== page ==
If you ever have a chance to ride with me in a car somewhere, you should take it. Even if it’s only a short ride down the street, you’d learn so much from me about how every one around us could improve their driving. I may wonder aloud what causes people to drive like absolute morons, but I would most likely simply marvel at them — at that man blocking nine cars from making their protected turn because he decided he didn’t want to be in the left turn lane and is now motioning to the motorist to his right to let him pull back into the other lane; or that woman trying to merge onto a busy interstate driving 30 mph with a phone in her ear and a chihuahua in her lap. I would marvel, and I would shout out the solution to the problem: “Take the protected turn, you moron! Figure it out later!”; “Drop the phone, lady, and use your gas pedal! The one on the right!”
And that is forever my impulse: to shout out the answer in the face of a problem. And not just for traffic problems. There are problems everywhere: business problems, relationship problems, diet problems, behavioral problems, philosophical problems, crime problems. So often the solutions to problems seem so obvious to any one with the sense to see them. Some problems may be beyond the scope of any one to fix presently, like incurable diseases or natural disasters. But when the problems originate with people –and all of the worst problems in this world do– I see no reason why, with the proper application of common sense, they couldn’t be fixed. Government shut-downs, terrorism, pollution, price gouging, and even poverty — all should be fixable.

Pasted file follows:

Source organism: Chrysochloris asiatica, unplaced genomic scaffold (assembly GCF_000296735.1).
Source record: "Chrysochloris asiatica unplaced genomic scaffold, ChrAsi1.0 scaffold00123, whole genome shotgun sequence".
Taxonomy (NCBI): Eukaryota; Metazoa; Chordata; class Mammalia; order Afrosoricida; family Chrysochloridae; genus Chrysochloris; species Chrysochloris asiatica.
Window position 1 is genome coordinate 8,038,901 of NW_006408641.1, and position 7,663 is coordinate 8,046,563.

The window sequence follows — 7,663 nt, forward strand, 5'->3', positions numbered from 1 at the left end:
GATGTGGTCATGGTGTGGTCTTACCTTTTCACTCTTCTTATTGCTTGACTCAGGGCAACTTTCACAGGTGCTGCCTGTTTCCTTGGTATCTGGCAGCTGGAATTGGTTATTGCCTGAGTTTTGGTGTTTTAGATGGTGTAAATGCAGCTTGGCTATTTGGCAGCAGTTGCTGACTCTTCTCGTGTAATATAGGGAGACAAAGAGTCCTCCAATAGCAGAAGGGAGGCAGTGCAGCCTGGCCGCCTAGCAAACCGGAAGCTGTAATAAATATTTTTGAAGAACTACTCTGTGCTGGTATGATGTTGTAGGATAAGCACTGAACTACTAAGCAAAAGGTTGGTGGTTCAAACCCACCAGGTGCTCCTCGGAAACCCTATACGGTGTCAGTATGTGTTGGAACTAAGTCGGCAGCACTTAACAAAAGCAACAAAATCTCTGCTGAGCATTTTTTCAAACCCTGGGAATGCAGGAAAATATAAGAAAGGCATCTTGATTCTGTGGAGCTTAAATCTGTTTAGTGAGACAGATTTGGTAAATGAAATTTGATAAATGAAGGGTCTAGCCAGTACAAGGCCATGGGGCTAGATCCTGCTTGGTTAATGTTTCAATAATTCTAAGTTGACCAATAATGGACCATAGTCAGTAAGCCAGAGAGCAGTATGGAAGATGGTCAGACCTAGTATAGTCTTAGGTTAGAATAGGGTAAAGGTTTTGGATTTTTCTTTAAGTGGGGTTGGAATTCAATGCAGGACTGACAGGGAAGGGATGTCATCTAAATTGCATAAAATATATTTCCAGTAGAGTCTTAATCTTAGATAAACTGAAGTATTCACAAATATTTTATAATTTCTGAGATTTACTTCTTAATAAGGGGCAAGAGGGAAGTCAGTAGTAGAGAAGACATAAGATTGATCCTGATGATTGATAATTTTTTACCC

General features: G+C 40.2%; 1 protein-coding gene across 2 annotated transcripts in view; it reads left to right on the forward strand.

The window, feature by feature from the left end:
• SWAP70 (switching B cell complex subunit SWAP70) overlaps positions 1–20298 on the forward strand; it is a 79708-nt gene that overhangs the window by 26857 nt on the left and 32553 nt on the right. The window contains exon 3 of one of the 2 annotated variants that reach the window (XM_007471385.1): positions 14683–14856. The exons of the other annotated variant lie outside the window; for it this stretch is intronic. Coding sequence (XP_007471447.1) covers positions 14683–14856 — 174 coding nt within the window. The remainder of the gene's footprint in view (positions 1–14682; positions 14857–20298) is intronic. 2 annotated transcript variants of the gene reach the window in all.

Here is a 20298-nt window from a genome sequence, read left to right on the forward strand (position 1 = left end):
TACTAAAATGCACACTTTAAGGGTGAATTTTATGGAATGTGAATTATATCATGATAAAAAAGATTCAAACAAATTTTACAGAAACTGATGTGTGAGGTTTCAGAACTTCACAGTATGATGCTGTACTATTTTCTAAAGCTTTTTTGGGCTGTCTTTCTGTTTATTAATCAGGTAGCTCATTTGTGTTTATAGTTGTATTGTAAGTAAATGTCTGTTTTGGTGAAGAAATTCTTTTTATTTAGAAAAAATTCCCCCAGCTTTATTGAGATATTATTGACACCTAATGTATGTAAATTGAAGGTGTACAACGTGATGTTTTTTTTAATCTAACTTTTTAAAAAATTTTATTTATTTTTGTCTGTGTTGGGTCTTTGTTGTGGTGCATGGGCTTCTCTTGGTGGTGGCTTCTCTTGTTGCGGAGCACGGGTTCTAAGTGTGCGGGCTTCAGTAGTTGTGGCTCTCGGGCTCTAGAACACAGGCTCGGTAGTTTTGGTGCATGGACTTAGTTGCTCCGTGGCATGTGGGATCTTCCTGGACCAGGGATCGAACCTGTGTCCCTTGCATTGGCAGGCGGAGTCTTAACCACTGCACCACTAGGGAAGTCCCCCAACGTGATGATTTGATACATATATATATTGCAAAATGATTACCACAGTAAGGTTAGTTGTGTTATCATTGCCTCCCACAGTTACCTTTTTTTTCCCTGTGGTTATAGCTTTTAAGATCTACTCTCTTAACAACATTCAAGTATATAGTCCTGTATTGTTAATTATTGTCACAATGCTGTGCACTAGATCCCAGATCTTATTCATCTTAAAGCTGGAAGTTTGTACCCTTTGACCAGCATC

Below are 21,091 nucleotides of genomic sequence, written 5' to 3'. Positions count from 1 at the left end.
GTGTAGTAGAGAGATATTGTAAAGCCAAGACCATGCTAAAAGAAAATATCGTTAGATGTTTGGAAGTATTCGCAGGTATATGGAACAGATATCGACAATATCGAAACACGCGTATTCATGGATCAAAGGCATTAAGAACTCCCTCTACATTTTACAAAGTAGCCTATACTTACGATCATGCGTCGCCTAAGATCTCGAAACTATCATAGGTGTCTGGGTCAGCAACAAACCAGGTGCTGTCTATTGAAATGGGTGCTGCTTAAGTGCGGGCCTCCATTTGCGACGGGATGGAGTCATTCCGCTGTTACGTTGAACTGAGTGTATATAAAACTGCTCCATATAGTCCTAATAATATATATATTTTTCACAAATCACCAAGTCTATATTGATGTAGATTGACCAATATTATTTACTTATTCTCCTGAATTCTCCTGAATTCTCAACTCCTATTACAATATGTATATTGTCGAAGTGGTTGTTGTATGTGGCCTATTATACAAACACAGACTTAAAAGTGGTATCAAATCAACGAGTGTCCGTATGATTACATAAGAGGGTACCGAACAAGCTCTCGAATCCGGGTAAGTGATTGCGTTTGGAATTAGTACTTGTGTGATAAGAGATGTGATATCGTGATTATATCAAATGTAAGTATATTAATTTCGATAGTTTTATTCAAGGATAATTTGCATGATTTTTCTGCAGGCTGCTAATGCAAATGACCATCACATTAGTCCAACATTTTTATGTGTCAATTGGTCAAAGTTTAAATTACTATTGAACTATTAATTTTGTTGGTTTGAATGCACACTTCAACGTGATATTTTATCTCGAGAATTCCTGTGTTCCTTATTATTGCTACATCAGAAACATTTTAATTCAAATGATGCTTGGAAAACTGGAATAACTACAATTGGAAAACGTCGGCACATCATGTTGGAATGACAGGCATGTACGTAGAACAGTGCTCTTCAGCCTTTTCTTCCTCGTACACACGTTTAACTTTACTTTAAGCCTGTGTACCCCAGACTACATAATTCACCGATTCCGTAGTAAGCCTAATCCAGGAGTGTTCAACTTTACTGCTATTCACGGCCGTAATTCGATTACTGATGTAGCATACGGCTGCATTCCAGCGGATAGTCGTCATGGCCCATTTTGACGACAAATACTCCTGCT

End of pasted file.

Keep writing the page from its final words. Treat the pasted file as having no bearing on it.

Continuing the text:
Isn’t this really what we have in mind when we speak of “fixing the world” and its problems? Applying common sense across the board? I fantasize about the scenario: actually applying common sense around the globe… (cue the wavy daydream blur and the harp sound effect). Where the problems were innocent, those with a problem could be shown the solution they couldn’t recognize, or those causing the problem could be shown their error, and that would be the end of it. Where the problems were criminal and the problem causers became perpetrators, common sense would be applied in the form of justice — whatever particular justice would best right the wrongs and ensure no future crime from the perpetrator. In so many scenarios, the common sense solution ought to be simple to apply. Applied everywhere at all times, it could fix the world! If only a plan could be devised and implemented to educate and train every one on earth how to operate and problem-solve sensibly. Common sense just makes too much…sense.